When you talk of the Hegelian philosophy surviving the vicissitudes of time, and still manifesting its truth even being ingrained into the philosophies that attempted to refute Hegel, which component of his philosophy are u referring to? I am sure you are not referring to his Idealism [which Stanford Encyclopedia describes as '...Hegel is seen as offering a metaphysico-religious view of God qua "Absolute Spirit"...] Hegelian Idealism is said to have been refuted by the analytical philosophers in the start of the 20th century; even Marx didn't accept it. So the Idealistic part of Hegel came to a dead end. Lets see the concept of Hegel's State. It doesn't matter if Hegel's conception of State is as tyrannical or totalitarian as Russell/Popper would have us believe, but the point is no one believes that anymore. Even Marxist conception of a government is far from that of Hegel's. So that too is a historical dead-end.
I assume the part of his philosophy that you think is valid is the Dialectics. Now, i have certain objections against it, which i will mention.
1. It attempts to give a God's eye view of the whole human intellectual process, while being a product of human mind itself, it too should be subject to dialectical change (by its own account) and hence not be immutable.
2. It says that the development of all human knowledge is dialectic in nature. But i believe many examples can be found to the contrary. For instance, the ancients believed that sun revolved around earth. Copernicus showed that it was wrong, that earth revolved around the sun. Forgive me, but i fail to see any dialectical progression in this. The geocentric view was refuted, it didn't not form any synthesis or any such thing with the heliocentric theory. It did not continue to exist in the scientific knowledge as dialectics would have us believe. Consider another example. Big Bang Theory verses Steady State Theory. Steady State was refuted; Big Bang accepted. End of story. No synthesis, no dialectics.
3. Dialectics propose that there is an ultimate Truth towards which scientific knowledge is moving. This conception of Truth in science has long been obsolete since the works of Popper and Kuhn. There is no ultimate metaphysical Truth that science can achieve.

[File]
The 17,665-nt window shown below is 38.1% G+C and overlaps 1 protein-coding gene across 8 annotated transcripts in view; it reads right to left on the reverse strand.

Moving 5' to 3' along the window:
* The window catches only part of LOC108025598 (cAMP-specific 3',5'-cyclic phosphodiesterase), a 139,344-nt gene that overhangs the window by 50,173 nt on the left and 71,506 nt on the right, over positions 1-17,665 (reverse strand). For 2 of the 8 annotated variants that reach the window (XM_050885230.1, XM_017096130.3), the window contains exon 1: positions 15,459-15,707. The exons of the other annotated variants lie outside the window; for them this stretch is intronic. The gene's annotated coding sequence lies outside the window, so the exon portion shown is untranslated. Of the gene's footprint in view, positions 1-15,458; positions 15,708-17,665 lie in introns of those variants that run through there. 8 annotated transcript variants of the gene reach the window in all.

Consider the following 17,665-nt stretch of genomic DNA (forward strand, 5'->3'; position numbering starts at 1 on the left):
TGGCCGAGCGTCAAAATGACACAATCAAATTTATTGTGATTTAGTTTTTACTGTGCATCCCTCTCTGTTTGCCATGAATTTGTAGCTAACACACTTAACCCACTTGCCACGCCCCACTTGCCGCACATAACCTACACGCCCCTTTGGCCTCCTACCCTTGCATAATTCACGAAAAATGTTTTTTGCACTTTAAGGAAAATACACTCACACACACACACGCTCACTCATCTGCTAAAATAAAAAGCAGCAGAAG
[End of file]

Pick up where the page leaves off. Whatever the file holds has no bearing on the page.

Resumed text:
4. A special focus of Hegel's dialectics has been history. Now, there are instances where merging of cultures can broadly be seen as following a dialectic pattern but otherwise i do not believe it can be treated as historical law. For instance, what would be the dialectical pattern seen in the history leading to the partition of subcontinent? Russell wrote abt it "It was an interesting thesis, giving unity and meaning to the revolutions of human affairs. Like other historical theories, it required, if it was to be made plausible, some distortion of facts and considerable ignorance."
5. The idea of history following a pattern is not unique. I am sure this concept was present among the Greeks too. First of all, it is subject to debate whether it is so. Even if there are such laws, then they should be discovered by the scientific method rather than being derived theoretically from a metaphysical philosophy. And furthermore, if any such 'laws' are discovered, then they would be subject to the same risk of being disproved by future historical events, just like any scientific theory is at the risk of being disapproved by future observations. Then there is the issue of history's objectivity. If history can never be objective, then how are any grand historical laws to be derived from it?
6. And as far as Hegel surviving in PoMo is concerned, let us consider Foucault. Foucault was highly critical of all philosophies which proposed that history can be neatly mapped out based on some law with a God's eye view. "Foucault's archeologies tend to identify discontinuities in history, and he insists that his cultural analyses are specifically directed against all notions of teleology or assumptions of transcendental vantage points." [Stuart Sim, One Hundred 20th century philosophers] This is a clear cut denial of Hegel's concept of history, and i cannot see any way in which it can be distorted so as to be in conformity with Hegelian view of history.